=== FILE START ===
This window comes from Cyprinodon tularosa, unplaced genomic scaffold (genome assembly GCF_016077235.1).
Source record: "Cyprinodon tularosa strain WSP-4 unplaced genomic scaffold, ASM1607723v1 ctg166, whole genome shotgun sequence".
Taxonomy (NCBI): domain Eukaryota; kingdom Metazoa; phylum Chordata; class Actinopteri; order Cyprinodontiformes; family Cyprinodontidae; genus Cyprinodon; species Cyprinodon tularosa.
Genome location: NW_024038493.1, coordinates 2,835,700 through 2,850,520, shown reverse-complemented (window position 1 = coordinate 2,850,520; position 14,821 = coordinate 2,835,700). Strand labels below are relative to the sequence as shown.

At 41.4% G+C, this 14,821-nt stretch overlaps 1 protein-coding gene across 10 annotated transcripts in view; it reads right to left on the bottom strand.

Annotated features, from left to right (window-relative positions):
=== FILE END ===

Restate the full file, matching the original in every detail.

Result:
This window comes from Cyprinodon tularosa, unplaced genomic scaffold (genome assembly GCF_016077235.1).
Source record: "Cyprinodon tularosa strain WSP-4 unplaced genomic scaffold, ASM1607723v1 ctg166, whole genome shotgun sequence".
Taxonomy (NCBI): domain Eukaryota; kingdom Metazoa; phylum Chordata; class Actinopteri; order Cyprinodontiformes; family Cyprinodontidae; genus Cyprinodon; species Cyprinodon tularosa.
Genome location: NW_024038493.1, coordinates 2,835,700 through 2,850,520, shown reverse-complemented (window position 1 = coordinate 2,850,520; position 14,821 = coordinate 2,835,700). Strand labels below are relative to the sequence as shown.

At 41.4% G+C, this 14,821-nt stretch overlaps 1 protein-coding gene across 10 annotated transcripts in view; it reads right to left on the bottom strand.

Annotated features, from left to right (window-relative positions):